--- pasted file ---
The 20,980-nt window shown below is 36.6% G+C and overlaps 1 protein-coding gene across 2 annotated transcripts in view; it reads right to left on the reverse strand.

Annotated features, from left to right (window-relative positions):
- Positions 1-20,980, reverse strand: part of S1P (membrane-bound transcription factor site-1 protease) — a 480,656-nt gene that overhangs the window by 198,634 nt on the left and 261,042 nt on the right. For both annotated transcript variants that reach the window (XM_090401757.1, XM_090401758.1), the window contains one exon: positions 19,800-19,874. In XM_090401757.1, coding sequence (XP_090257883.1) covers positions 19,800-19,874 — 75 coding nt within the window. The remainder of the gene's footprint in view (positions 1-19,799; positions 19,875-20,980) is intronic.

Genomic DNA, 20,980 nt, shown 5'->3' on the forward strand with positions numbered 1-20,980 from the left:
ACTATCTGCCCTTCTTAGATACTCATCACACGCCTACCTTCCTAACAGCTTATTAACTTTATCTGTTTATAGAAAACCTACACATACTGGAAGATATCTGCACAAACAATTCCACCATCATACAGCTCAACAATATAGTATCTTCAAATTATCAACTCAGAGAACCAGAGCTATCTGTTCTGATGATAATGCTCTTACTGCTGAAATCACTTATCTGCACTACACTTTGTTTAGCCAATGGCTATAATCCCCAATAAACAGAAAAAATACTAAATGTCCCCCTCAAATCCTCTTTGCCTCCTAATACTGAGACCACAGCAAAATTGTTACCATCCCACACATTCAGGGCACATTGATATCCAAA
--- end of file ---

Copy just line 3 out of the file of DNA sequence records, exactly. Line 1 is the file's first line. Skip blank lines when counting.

- Positions 1-20,980, reverse strand: part of S1P (membrane-bound transcription factor site-1 protease) — a 480,656-nt gene that overhangs the window by 198,634 nt on the left and 261,042 nt on the right. For both annotated transcript variants that reach the window (XM_090401757.1, XM_090401758.1), the window contains one exon: positions 19,800-19,874. In XM_090401757.1, coding sequence (XP_090257883.1) covers positions 19,800-19,874 — 75 coding nt within the window. The remainder of the gene's footprint in view (positions 1-19,799; positions 19,875-20,980) is intronic.